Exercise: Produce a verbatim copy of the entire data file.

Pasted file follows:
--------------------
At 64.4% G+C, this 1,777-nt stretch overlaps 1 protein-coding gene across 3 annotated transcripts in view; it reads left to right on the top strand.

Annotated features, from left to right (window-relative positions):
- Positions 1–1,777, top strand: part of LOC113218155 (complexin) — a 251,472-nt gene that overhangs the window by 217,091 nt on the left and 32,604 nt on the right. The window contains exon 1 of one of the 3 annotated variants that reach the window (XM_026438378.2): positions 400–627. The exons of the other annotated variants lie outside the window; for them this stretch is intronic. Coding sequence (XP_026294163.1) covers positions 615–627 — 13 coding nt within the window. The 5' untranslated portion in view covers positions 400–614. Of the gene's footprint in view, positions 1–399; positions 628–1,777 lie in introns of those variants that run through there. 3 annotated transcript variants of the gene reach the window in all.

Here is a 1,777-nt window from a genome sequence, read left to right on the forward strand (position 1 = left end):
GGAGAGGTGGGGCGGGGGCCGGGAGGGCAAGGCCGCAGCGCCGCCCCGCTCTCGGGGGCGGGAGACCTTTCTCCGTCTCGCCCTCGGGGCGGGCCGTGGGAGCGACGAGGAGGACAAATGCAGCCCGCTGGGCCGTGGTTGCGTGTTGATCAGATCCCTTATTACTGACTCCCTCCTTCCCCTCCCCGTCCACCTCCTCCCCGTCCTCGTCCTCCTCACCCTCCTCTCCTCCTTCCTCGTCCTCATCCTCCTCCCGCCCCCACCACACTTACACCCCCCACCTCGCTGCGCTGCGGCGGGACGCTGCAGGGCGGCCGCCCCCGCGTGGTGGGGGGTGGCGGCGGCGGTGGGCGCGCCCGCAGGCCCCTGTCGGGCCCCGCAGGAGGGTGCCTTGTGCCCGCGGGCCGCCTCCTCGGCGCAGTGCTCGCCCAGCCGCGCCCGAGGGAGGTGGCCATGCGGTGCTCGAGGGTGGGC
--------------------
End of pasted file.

At 64.4% G+C, this 1,777-nt stretch overlaps 1 protein-coding gene across 3 annotated transcripts in view; it reads left to right on the top strand.

Annotated features, from left to right (window-relative positions):
- Positions 1–1,777, top strand: part of LOC113218155 (complexin) — a 251,472-nt gene that overhangs the window by 217,091 nt on the left and 32,604 nt on the right. The window contains exon 1 of one of the 3 annotated variants that reach the window (XM_026438378.2): positions 400–627. The exons of the other annotated variants lie outside the window; for them this stretch is intronic. Coding sequence (XP_026294163.1) covers positions 615–627 — 13 coding nt within the window. The 5' untranslated portion in view covers positions 400–614. Of the gene's footprint in view, positions 1–399; positions 628–1,777 lie in introns of those variants that run through there. 3 annotated transcript variants of the gene reach the window in all.

Here is a 1,777-nt window from a genome sequence, read left to right on the forward strand (position 1 = left end):
GGAGAGGTGGGGCGGGGGCCGGGAGGGCAAGGCCGCAGCGCCGCCCCGCTCTCGGGGGCGGGAGACCTTTCTCCGTCTCGCCCTCGGGGCGGGCCGTGGGAGCGACGAGGAGGACAAATGCAGCCCGCTGGGCCGTGGTTGCGTGTTGATCAGATCCCTTATTACTGACTCCCTCCTTCCCCTCCCCGTCCACCTCCTCCCCGTCCTCGTCCTCCTCACCCTCCTCTCCTCCTTCCTCGTCCTCATCCTCCTCCCGCCCCCACCACACTTACACCCCCCACCTCGCTGCGCTGCGGCGGGACGCTGCAGGGCGGCCGCCCCCGCGTGGTGGGGGGTGGCGGCGGCGGTGGGCGCGCCCGCAGGCCCCTGTCGGGCCCCGCAGGAGGGTGCCTTGTGCCCGCGGGCCGCCTCCTCGGCGCAGTGCTCGCCCAGCCGCGCCCGAGGGAGGTGGCCATGCGGTGCTCGAGGGTGGGC